domingo, 9 de noviembre de 2014

Entrevista a la ilustradora Elena Odriozola en Picturebook Makers


Elena: I have to confess that, although I find it a little embarrassing, I had never read Frankenstein until I was commissioned to illustrate the book. That’s what sometimes happens when you’ve seen movie adaptations and so many other images that are a part of our collective memory. You get the feeling that you already know the story, and then it’s harder to read it. Or at least that’s what happens to me. In any case, I have not seen any Frankenstein as fearsome as the one that I imagined.



I also have to confess that while I read the book, at times I was scared. The scariest part was the monster’s ‘watery eyes’, and his black lips and extremely white teeth. I pictured him as terrible – unimaginably terrible. So much so that it wasn’t even worth it to draw him. The mental image of those eyes would be scarier than anything I could draw. I was also impressed by the speeches – whole paragraphs full of such rich vocabulary. And there was something else that surprised me. Dr. Frankenstein must have dug up a basketball team to create his creature; unless he was wearing huge shoes like in the movie, you tell me how else the monster could be as tall as he is described in the book. Whatever the case, I was always right there with him.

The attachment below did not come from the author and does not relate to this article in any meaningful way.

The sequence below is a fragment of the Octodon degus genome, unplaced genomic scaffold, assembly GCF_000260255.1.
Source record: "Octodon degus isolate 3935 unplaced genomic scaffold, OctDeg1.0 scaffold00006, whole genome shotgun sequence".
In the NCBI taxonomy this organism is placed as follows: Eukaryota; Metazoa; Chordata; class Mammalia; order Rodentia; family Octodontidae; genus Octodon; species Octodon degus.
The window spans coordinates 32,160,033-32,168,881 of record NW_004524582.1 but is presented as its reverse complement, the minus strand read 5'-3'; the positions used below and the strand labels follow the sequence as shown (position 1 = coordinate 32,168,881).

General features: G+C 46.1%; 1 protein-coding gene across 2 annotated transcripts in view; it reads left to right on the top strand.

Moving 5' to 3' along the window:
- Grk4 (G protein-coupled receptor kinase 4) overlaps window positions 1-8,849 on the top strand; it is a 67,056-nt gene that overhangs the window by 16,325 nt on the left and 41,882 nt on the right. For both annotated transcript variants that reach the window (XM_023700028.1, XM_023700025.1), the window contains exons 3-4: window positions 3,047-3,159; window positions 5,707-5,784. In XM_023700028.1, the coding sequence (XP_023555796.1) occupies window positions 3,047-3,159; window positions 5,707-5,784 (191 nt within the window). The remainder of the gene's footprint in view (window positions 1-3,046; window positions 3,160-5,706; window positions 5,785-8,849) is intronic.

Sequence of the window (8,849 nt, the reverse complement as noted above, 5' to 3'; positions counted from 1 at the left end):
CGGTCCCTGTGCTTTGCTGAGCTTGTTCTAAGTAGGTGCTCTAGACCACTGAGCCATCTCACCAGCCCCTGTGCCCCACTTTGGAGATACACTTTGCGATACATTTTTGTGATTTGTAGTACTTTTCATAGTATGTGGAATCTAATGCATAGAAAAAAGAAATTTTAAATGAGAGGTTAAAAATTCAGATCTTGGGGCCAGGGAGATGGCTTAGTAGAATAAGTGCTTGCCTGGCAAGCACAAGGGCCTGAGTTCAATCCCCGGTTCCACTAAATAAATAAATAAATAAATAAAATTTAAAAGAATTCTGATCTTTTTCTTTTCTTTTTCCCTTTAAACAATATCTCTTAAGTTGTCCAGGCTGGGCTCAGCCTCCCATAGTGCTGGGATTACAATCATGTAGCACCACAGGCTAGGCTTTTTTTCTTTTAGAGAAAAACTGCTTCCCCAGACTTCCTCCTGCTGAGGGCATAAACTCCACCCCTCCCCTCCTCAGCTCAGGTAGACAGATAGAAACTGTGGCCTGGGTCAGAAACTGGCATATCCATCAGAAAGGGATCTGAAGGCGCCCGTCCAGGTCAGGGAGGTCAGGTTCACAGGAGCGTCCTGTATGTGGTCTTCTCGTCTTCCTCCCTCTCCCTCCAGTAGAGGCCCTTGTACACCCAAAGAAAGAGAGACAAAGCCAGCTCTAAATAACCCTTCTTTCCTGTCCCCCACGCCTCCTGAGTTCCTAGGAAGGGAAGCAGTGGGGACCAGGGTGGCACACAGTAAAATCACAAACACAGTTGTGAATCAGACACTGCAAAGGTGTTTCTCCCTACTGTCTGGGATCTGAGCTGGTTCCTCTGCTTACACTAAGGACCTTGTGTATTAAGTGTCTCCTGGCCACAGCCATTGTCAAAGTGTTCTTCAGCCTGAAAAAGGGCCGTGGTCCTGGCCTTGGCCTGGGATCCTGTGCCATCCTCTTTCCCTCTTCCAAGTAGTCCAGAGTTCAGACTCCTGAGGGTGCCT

A lot of editors wouldn’t have thought of me to illustrate this book, and I was really happy when Diego Moreno of Nórdica Libros offered it to me. To illustrate a book with such an ingrained iconography is always a challenge. And what I appreciated most was that they entrusted it to me without demanding a particular aesthetic. The usual practice is that editors think they already know what you’re going to give them, and this is something that’s always bothered me – and increasingly so as time goes on.
I think I’ve created something quite distinct from the story that’s told. Although it’s distinct from its characters and setting, I feel that it captures the essence of the book: the irresponsibility and the guilt it entails.
Once I was clear about what I wanted to convey, I got down to drawing.

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Frankenstein video. Fuente Youtube



Making off video. Fuente Youtube



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